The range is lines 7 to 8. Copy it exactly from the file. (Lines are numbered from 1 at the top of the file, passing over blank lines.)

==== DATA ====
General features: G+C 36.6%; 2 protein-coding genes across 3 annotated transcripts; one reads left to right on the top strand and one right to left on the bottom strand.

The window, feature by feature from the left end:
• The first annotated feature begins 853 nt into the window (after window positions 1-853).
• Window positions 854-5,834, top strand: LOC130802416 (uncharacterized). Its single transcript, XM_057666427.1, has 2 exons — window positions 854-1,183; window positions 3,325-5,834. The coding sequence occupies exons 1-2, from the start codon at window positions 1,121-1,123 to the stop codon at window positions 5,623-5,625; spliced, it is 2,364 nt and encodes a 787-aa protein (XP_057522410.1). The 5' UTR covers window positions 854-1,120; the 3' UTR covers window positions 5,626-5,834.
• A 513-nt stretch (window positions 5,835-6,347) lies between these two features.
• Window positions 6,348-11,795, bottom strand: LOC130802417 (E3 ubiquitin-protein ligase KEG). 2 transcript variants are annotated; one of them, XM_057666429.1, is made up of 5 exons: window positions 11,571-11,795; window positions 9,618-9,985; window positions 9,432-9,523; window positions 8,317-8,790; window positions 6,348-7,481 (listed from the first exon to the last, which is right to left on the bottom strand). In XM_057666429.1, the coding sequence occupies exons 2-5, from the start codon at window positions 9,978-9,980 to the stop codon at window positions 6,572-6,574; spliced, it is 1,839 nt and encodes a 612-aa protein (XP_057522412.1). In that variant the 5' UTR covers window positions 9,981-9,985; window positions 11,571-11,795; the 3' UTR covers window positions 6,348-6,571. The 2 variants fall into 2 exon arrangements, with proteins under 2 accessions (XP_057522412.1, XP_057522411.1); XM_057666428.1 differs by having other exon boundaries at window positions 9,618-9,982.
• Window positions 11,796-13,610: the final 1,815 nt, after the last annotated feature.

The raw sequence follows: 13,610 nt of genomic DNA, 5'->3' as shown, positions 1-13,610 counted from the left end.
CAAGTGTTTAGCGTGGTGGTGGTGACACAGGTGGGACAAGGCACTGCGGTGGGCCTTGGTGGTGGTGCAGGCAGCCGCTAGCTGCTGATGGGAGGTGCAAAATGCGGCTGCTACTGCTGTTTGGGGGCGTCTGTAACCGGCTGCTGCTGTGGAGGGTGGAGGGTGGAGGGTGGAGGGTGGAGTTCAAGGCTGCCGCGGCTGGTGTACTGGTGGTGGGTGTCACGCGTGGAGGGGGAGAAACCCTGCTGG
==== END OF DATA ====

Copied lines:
• Window positions 11,796-13,610: the final 1,815 nt, after the last annotated feature.

The raw sequence follows: 13,610 nt of genomic DNA, 5'->3' as shown, positions 1-13,610 counted from the left end.